The present topic is based on the article written by K V Palival, titled “The good things in Manu Smriti”. Here in this article Manu Smiriti is abbrivated as MS. Where ever MS appears it means Manu Smriti.
Manu himself believed that the Veda is the foundation of dharma (Vedo Akhilo Dharma Moolam; MS 2:6), and he had said about the dharma according to the Vedas.
Main cause of rejecting Manu Smriti by the VHP appears mainly due to the presence of large scale interpolations in it. Such a case is not only in Manu Smriti, but also in other smrities, Puranas and other ancient Hindu scriptures except the Vedas.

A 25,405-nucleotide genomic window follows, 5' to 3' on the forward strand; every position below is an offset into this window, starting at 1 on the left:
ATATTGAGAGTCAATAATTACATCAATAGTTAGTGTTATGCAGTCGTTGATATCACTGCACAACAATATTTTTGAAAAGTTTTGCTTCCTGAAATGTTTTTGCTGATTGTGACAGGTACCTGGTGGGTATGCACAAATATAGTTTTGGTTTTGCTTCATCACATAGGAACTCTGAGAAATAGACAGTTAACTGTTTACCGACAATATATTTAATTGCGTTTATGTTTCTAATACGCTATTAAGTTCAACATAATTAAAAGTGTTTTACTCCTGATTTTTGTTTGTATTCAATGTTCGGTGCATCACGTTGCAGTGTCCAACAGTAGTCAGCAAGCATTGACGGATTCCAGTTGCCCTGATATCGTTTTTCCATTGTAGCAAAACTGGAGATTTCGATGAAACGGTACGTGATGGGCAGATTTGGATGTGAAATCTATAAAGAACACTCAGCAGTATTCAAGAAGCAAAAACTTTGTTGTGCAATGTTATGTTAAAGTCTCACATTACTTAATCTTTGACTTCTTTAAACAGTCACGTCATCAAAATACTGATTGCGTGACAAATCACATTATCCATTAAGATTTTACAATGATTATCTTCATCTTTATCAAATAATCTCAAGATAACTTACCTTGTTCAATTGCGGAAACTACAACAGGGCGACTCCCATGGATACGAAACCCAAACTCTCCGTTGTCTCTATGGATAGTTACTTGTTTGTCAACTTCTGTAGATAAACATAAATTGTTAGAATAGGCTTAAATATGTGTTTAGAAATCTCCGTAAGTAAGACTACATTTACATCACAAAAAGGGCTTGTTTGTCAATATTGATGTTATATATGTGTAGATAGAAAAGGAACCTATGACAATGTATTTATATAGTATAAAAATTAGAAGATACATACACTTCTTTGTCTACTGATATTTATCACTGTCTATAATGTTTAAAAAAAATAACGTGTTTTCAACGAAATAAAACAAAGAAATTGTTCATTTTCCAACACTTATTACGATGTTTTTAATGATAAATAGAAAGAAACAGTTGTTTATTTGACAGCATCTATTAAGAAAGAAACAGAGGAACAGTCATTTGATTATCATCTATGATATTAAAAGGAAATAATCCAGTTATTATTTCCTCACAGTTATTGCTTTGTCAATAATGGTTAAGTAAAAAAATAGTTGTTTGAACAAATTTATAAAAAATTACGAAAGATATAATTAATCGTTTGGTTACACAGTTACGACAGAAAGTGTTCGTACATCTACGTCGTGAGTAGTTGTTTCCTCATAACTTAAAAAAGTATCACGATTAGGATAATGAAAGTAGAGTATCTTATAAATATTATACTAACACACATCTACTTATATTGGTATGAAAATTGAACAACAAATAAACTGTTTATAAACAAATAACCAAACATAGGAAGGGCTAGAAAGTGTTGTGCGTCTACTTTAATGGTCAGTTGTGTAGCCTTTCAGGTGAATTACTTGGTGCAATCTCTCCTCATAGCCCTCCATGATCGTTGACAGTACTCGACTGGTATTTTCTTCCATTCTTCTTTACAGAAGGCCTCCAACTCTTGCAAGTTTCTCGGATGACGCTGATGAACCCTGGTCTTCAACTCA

The Manu Smriti is the earliest Smriti, after the Vedas, as concluded by great Vedic scholars such as Pt Bhagwatdatt (Rajarshi Manu No.1) and Surendra Kumar (Manu Smriti 1986), and even earlier than that of Mahabharata as there are several shlokas of MS in the Mahabharata.
The basic principles of Manu Smriti are valid even to all humans but not restricted only to Hindus. The rational approach adopted by Manu has been widely appreciated by scholars of East and West.
Context: The Vishwa Hindu Parishad totally rejects the Manu Smriti as it has no place in a civilised society. (Hindu Voice, May, 2006, p. 43).